“Scottie, do you believe that someone out of the past—someone dead—can enter and take possession of a living being?”—Gavin Elster (Tom Helmore) in “Vertigo”
This ominous query forms the basis of the two most famous pictures Alfred Hitchcock ever made: his most revered (1958’s “Vertigo”) and his most influential (1960’s “Psycho”). Both films have the aura of a ghost story, though the actual existence of a ghost is debatable. The real demons reside among the living, unable to let go of the past. Scottie (James Stewart) is driven mad by his obsession with his deceased love, Madeleine (Kim Novak), and is hellbent on transforming “look-alike” Judy (Novak) into the dead woman. So traumatized is Norman Bates (Anthony Perkins) after murdering his domineering mother that he keeps her alive by taking on her identity. Yet he may be no more “possessed” than Madeleine was, when her husband Gavin falsely claimed that she was under the control of a suicidal ghost, Carlotta Valdes. There’s no ghost in Norman’s brain. Only madness.
At the core of each film is an enormous lie in the form of an illusion. Just as Norman is posing as his mother, Judy is inhabiting the role of Madeleine during the first half of “Vertigo,” taking advantage of Scottie’s acrophobia as part of Gavin’s elaborate scheme to murder his wife. Of course, there is a Hitchcock film preceding these two masterpieces that was also about illusion and ghosts, though it’s a picture often criticized for being more of a David O. Selznick production than a fully realized work from the Master of Suspense. The 1940 Gothic melodrama, “Rebecca,” was awarded the Oscar for Best Picture, an accolade for producer Selznick, not Hitch. Nominated that year was the marvelous “Foreign Correspondent,” also directed by Hitchcock and displaying far more of the director’s signature touches.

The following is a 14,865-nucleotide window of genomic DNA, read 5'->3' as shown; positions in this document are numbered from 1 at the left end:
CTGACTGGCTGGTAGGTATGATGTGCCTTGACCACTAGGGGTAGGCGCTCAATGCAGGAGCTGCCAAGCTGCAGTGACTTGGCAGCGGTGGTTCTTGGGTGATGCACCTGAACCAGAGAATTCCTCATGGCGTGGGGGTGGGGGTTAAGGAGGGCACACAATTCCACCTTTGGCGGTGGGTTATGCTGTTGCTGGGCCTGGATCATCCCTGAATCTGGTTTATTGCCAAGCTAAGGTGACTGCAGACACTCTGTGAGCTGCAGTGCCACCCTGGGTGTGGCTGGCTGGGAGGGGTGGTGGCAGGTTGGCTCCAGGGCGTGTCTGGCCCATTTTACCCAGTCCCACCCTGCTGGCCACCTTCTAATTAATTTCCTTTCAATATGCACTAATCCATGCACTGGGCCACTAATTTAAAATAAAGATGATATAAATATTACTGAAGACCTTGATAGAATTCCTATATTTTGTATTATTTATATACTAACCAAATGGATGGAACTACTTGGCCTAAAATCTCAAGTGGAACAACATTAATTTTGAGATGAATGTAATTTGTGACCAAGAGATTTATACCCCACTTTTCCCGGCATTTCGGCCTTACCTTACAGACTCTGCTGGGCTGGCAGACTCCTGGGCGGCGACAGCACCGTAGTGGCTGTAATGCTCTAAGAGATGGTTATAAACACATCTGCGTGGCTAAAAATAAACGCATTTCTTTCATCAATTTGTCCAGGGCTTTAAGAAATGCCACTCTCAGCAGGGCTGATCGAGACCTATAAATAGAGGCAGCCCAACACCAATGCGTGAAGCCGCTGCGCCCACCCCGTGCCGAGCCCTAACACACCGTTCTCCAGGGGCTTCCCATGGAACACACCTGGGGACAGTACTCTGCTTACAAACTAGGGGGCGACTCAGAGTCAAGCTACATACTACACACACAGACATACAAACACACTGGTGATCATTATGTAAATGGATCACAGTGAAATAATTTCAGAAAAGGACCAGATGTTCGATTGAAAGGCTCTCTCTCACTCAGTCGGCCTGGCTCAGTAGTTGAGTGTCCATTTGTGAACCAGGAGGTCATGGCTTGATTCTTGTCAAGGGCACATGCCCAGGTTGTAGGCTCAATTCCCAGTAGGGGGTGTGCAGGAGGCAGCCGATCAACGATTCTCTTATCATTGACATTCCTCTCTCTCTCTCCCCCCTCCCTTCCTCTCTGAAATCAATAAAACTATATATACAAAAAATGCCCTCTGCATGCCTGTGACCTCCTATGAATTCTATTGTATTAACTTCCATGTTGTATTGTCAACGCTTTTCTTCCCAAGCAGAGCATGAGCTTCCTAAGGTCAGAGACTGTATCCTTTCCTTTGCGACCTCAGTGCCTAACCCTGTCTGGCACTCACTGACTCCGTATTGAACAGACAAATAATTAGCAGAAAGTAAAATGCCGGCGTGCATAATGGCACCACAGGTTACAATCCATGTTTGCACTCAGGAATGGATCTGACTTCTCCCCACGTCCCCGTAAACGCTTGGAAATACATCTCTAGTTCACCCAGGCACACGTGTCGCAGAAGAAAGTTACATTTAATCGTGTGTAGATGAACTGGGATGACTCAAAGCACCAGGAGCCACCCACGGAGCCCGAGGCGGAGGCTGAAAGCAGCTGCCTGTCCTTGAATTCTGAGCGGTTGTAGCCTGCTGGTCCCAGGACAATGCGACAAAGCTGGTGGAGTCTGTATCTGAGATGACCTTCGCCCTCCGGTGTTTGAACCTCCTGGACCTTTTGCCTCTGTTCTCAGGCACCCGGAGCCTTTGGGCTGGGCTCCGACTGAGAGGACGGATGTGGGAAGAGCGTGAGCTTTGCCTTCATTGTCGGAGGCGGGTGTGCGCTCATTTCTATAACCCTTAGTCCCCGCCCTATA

Yet “Rebecca” is unmistakably Hitchcockian in many respects, foreshadowing much of the legendary work to come. It’s far from a flawless film, and was sorely undeserving of its Academy Award (other nominees included John Ford’s “The Grapes of Wrath” and Charlie Chaplin’s “The Great Dictator”), but it does have its share of greatness, the majority of which is contained in the unforgettable performance by Judith Anderson as sinister housekeeper, Mrs. Danvers. Not only is she the single most fascinating character onscreen, she’s also the most oddly relatable, courtesy of Hitchcock’s uncanny ability to manipulate his audience. It is Mrs. Danvers, above all, who stands as the precursor to Scottie and Norman Bates, her obsession with a dead woman so unrelenting that it literally consumes her in the end.
The setting of “Rebecca” is a classically spooky haunted house, the gloomy mansion of Manderley still carrying traces of its owner’s late wife, whom the film is named after, an appropriate choice considering how her invisible presence is felt in every frame. The widower, “Maxim” de Winter, is played by Laurence “How Fast Can I Possibly Say This Line” Olivier as such a dour, arrogant cad that he earns not a single ounce of sympathy, especially in the way he treats the innocent nameless woman (Joan Fontaine) he’s allegedly fallen for, ordering her around like one of his servants. As the new “Mrs. de Winter,” Fontaine is insufferably weak (her characterization, not her performance, which is painfully good), inexplicably in love with this pompous jerk and willing to sacrifice her very identity in order to please him, much like Judy in “Vertigo.”